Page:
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I have first encounter operator overloading in .Net, long back I had used it in C++, but that was like overloading operators like "+", now I have suddenly scenario as below.

I have a struct AccessToken:

[StructLayout(LayoutKind.Sequential)]
public struct AccessToken : IConvertible
{
    private string _value;
    public AccessToken(string encodedAccessToken)
    {
        this._value = encodedAccessToken;
    }

    public static implicit operator AccessToken(string encodedAccessToken)
    {
        return new AccessToken(encodedAccessToken);
    }
}

I understood the first method is a constructor, but I was wondering exactly 2nd one is doing? Definitely some kind of operator overloading. I read http://msdn.microsoft.com/en-us/library/s53ehcz3(v=vs.71).aspx but could not get exact idea.

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2 Answers 2

up vote 1 down vote accepted

It's an implicit conversion from string to AccessToken. So you could write:

string foo = "asdasd";
AccessToken token = foo;

That would invoke the second member - the implicit conversion operator. Without that being present, the above code wouldn't compile, as there would be no conversion available from string to AccessToken.

Personally I would advise you to be very careful with implicit conversions - they can make code much harder to understand. Just occasionally they can be very useful (LINQ to XML springs to mind) but I would normally just go with constructors or static factory methods.

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To do something like this "AccessToken token = foo" I thought we have to overload = operator. –  Pritesh Apr 25 '12 at 6:38
1  
@Pritesh You can't overload = in C#. And it's something different anyways. It also allows you to pass a string to a method which has an AccessToken as parameter. –  CodesInChaos Apr 25 '12 at 6:40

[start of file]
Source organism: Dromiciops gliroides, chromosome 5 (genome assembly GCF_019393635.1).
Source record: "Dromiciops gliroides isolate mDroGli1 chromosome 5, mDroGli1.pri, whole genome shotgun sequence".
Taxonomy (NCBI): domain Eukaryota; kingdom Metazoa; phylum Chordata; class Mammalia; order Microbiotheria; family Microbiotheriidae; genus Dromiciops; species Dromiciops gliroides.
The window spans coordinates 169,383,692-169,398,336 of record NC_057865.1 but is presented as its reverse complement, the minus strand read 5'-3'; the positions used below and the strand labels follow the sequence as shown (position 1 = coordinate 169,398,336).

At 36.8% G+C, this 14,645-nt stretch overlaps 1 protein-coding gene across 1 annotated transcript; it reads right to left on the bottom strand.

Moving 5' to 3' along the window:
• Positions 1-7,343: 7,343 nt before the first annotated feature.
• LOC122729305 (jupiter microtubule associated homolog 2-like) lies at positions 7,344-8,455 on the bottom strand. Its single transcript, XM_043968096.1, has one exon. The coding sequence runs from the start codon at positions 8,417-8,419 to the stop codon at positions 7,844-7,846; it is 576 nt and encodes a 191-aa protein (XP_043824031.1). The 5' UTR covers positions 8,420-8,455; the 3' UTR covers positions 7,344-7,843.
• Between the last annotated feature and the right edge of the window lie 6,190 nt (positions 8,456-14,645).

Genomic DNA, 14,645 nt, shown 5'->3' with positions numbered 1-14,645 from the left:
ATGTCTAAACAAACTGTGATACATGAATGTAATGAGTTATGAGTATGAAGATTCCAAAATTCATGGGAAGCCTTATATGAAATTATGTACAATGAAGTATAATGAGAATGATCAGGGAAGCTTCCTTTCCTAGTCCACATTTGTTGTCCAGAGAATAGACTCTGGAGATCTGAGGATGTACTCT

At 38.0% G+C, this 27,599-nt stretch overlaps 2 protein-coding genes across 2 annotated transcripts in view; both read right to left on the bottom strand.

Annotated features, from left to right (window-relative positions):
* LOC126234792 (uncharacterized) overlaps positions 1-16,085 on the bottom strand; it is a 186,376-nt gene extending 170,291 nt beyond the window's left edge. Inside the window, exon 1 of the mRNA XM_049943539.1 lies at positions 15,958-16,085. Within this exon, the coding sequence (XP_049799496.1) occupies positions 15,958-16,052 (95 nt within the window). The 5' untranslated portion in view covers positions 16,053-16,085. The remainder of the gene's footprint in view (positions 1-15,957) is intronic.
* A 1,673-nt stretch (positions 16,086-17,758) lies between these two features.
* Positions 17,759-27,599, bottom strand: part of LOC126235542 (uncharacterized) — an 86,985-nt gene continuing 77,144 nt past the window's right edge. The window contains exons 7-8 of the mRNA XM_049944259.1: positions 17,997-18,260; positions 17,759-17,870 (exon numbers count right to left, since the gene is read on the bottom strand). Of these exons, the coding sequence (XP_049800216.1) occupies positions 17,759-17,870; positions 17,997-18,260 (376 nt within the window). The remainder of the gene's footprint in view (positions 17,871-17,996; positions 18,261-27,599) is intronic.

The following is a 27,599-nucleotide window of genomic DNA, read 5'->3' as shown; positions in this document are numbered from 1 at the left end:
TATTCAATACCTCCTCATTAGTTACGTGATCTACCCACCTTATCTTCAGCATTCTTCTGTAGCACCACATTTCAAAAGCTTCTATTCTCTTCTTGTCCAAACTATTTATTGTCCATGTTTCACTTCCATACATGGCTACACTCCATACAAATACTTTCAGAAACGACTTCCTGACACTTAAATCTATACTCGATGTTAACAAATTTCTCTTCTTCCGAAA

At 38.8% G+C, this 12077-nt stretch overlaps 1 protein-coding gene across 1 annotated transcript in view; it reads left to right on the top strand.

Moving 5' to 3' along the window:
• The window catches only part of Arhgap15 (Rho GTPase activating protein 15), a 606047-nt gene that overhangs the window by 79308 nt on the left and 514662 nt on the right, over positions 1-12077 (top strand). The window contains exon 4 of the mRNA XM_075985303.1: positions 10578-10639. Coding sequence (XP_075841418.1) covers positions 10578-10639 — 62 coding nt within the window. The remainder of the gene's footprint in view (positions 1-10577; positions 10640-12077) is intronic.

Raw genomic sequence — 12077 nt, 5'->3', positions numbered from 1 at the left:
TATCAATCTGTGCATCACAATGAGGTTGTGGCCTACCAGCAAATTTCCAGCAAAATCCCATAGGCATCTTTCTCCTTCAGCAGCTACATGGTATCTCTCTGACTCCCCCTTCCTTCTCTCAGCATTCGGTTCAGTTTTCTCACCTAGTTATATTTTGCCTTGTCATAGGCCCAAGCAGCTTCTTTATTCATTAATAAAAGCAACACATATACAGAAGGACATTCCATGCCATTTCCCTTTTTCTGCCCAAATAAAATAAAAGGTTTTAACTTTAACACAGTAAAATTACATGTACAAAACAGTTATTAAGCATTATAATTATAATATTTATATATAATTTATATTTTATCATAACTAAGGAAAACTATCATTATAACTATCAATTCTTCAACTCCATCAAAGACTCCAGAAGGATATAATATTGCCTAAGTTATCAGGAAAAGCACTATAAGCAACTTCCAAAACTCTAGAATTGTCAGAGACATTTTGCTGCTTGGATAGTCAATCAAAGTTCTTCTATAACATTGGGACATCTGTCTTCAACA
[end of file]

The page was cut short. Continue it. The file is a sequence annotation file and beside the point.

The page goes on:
@Pritesh: You shouldn't infer anything about Google's use of technologies from my hobbies. What were you thinking about in particular? –  Jon Skeet Apr 25 '12 at 6:41
    
@CodeInChaos I was wondering when we do "string foo = "asdasd"; actually something like this has happend. string foo = new string("asdasd"); so inside .net framework implicit conversion operator is define for string class?? –  Pritesh Apr 25 '12 at 6:53
    
@Pritesh: No, string literals are defined as part of the C# language and constant strings embedded directly into IL are supported by the CLR. If there were an implicit conversion operator in use there, what type would you expect the operand to be? –  Jon Skeet Apr 25 '12 at 6:54

The implicit operator allows you to assign an instance of type A to type B with a conversion defined in type A.

It can simplify your code a bit since you don't have to call conversion methods etc but can type B b = new A(); even though A doesn't inherit B.

I think it tends to introduce confusion though and prefer more explicit casts and conversions.

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a bit more help. What exactly this is doing?? public static explicit operator DateTime(XDateTime emptyDateTime) { if (emptyDateTime.IsEmpty) { throw new InvalidOperationException("DateTime is Empty"); } return emptyDateTime.dateTime; } –  Pritesh Apr 25 '12 at 7:10
    
It will convert a XDateTime to DateTime using the dateTime field on the XDateTime object passed (or throw exception if the XDateTime is null.) It would allow assignments like DateTime dt = new XDateTime xdt(); –  faester Apr 25 '12 at 8:24

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